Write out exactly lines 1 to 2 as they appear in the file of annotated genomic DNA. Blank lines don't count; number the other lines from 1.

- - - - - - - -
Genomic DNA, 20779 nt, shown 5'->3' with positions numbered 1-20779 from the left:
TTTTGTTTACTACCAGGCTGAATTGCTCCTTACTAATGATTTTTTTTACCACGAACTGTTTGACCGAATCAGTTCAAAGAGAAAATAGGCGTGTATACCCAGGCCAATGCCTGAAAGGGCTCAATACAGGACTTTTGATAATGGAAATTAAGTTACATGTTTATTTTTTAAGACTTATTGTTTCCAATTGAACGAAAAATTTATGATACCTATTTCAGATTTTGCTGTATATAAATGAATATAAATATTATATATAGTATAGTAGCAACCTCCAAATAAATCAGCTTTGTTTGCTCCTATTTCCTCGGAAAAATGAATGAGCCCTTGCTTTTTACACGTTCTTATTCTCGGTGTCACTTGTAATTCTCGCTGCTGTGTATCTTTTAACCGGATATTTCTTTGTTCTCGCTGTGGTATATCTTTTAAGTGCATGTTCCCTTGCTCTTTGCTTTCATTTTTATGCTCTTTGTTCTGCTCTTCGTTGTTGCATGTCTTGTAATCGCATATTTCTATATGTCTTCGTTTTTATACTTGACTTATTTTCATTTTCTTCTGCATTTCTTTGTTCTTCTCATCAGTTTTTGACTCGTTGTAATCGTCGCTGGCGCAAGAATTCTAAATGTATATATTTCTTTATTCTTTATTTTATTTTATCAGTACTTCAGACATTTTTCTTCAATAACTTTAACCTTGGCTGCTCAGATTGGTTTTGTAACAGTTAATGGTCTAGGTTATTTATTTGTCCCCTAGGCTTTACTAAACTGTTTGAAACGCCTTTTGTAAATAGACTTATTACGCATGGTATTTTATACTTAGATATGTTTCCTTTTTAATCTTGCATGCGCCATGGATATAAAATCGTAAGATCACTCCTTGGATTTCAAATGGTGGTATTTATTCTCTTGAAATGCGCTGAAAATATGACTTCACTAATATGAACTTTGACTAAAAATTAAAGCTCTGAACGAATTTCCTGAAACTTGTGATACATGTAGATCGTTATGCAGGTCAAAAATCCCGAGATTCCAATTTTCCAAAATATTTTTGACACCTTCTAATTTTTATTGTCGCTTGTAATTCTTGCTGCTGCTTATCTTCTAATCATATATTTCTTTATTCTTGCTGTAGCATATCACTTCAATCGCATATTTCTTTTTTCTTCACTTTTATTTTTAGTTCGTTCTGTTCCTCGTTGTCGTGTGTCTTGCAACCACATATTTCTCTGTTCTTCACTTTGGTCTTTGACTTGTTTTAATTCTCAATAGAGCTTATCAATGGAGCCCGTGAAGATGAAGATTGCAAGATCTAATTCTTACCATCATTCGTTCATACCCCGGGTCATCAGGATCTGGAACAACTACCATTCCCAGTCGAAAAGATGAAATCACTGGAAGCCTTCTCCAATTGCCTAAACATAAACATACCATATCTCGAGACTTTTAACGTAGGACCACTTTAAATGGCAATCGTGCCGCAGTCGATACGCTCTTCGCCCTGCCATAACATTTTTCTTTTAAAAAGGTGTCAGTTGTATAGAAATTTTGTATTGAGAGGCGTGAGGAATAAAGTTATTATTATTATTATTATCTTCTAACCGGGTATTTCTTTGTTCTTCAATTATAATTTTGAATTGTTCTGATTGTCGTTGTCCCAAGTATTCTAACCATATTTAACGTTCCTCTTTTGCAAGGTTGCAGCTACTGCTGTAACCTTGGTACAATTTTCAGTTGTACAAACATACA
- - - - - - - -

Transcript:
Genomic DNA, 20779 nt, shown 5'->3' with positions numbered 1-20779 from the left:
TTTTGTTTACTACCAGGCTGAATTGCTCCTTACTAATGATTTTTTTTACCACGAACTGTTTGACCGAATCAGTTCAAAGAGAAAATAGGCGTGTATACCCAGGCCAATGCCTGAAAGGGCTCAATACAGGACTTTTGATAATGGAAATTAAGTTACATGTTTATTTTTTAAGACTTATTGTTTCCAATTGAACGAAAAATTTATGATACCTATTTCAGATTTTGCTGTATATAAATGAATATAAATATTATATATAGTATAGTAGCAACCTCCAAATAAATCAGCTTTGTTTGCTCCTATTTCCTCGGAAAAATGAATGAGCCCTTGCTTTTTACACGTTCTTATTCTCGGTGTCACTTGTAATTCTCGCTGCTGTGTATCTTTTAACCGGATATTTCTTTGTTCTCGCTGTGGTATATCTTTTAAGTGCATGTTCCCTTGCTCTTTGCTTTCATTTTTATGCTCTTTGTTCTGCTCTTCGTTGTTGCATGTCTTGTAATCGCATATTTCTATATGTCTTCGTTTTTATACTTGACTTATTTTCATTTTCTTCTGCATTTCTTTGTTCTTCTCATCAGTTTTTGACTCGTTGTAATCGTCGCTGGCGCAAGAATTCTAAATGTATATATTTCTTTATTCTTTATTTTATTTTATCAGTACTTCAGACATTTTTCTTCAATAACTTTAACCTTGGCTGCTCAGATTGGTTTTGTAACAGTTAATGGTCTAGGTTATTTATTTGTCCCCTAGGCTTTACTAAACTGTTTGAAACGCCTTTTGTAAATAGACTTATTACGCATGGTATTTTATACTTAGATATGTTTCCTTTTTAATCTTGCATGCGCCATGGATATAAAATCGTAAGATCACTCCTTGGATTTCAAATGGTGGTATTTATTCTCTTGAAATGCGCTGAAAATATGACTTCACTAATATGAACTTTGACTAAAAATTAAAGCTCTGAACGAATTTCCTGAAACTTGTGATACATGTAGATCGTTATGCAGGTCAAAAATCCCGAGATTCCAATTTTCCAAAATATTTTTGACACCTTCTAATTTTTATTGTCGCTTGTAATTCTTGCTGCTGCTTATCTTCTAATCATATATTTCTTTATTCTTGCTGTAGCATATCACTTCAATCGCATATTTCTTTTTTCTTCACTTTTATTTTTAGTTCGTTCTGTTCCTCGTTGTCGTGTGTCTTGCAACCACATATTTCTCTGTTCTTCACTTTGGTCTTTGACTTGTTTTAATTCTCAATAGAGCTTATCAATGGAGCCCGTGAAGATGAAGATTGCAAGATCTAATTCTTACCATCATTCGTTCATACCCCGGGTCATCAGGATCTGGAACAACTACCATTCCCAGTCGAAAAGATGAAATCACTGGAAGCCTTCTCCAATTGCCTAAACATAAACATACCATATCTCGAGACTTTTAACGTAGGACCACTTTAAATGGCAATCGTGCCGCAGTCGATACGCTCTTCGCCCTGCCATAACATTTTTCTTTTAAAAAGGTGTCAGTTGTATAGAAATTTTGTATTGAGAGGCGTGAGGAATAAAGTTATTATTATTATTATTATCTTCTAACCGGGTATTTCTTTGTTCTTCAATTATAATTTTGAATTGTTCTGATTGTCGTTGTCCCAAGTATTCTAACCATATTTAACGTTCCTCTTTTGCAAGGTTGCAGCTACTGCTGTAACCTTGGTACAATTTTCAGTTGTACAAACATACA